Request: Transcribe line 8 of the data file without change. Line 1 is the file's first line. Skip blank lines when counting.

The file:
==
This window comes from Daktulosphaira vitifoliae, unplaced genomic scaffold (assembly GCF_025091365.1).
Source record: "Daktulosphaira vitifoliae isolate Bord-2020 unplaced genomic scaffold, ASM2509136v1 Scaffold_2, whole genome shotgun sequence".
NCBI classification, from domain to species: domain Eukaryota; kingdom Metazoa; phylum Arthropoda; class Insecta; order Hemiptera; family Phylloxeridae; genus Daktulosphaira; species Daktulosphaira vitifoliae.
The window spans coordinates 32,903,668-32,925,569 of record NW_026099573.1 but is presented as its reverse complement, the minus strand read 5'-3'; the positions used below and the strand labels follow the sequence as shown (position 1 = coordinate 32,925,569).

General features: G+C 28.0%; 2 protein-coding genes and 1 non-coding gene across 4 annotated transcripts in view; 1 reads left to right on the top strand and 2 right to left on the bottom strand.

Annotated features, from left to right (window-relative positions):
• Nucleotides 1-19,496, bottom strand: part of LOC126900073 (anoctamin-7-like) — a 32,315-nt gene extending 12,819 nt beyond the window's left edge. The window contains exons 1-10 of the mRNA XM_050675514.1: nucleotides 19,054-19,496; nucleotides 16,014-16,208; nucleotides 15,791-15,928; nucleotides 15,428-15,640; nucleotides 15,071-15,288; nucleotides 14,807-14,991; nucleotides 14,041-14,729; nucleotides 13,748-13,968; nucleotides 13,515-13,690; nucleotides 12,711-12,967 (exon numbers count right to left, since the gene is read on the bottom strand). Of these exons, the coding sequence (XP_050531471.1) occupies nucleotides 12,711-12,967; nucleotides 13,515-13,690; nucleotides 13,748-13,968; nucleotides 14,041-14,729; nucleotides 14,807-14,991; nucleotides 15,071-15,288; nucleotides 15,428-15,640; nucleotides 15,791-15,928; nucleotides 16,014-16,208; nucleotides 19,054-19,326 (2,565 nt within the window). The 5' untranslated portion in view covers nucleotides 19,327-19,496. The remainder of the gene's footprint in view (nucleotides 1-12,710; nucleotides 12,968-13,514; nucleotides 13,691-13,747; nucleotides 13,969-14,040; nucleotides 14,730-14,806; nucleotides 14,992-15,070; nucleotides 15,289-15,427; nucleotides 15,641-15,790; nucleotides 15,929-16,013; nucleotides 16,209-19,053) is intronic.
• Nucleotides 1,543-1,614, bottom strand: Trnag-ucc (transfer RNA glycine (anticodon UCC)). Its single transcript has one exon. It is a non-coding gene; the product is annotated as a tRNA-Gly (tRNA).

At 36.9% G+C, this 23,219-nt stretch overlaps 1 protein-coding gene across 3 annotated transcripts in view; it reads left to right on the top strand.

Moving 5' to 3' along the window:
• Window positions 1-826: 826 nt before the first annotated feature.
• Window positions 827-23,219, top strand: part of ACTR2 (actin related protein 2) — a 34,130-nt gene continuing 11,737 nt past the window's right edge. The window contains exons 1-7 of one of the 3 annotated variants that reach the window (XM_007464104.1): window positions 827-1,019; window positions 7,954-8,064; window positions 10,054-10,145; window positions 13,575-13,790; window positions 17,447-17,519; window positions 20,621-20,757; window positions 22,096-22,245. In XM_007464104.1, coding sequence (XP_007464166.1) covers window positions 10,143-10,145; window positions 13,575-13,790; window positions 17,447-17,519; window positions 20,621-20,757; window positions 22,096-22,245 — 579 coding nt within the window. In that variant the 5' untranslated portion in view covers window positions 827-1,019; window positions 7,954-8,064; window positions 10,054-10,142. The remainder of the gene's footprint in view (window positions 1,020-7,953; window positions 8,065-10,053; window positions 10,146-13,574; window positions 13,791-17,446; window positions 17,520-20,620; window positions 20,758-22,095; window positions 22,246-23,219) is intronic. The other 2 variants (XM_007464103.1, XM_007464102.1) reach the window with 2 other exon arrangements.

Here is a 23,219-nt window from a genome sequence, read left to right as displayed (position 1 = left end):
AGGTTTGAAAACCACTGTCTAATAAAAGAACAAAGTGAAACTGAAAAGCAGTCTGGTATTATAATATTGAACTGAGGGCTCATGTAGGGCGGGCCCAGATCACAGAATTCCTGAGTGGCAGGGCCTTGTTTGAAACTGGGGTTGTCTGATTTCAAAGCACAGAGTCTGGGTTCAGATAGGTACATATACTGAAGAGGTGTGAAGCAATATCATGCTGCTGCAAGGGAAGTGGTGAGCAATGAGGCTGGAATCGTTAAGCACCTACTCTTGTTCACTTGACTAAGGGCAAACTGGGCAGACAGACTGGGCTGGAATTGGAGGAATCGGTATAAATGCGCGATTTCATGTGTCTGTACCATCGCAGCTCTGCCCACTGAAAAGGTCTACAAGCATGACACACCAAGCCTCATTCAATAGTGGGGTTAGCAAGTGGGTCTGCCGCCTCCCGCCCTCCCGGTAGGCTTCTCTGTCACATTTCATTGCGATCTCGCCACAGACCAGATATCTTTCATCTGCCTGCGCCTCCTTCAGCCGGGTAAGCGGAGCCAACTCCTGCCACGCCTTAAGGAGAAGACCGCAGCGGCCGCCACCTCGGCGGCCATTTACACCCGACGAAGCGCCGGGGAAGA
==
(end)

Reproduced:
• Nucleotides 1,543-1,614, bottom strand: Trnag-ucc (transfer RNA glycine (anticodon UCC)). Its single transcript has one exon. It is a non-coding gene; the product is annotated as a tRNA-Gly (tRNA).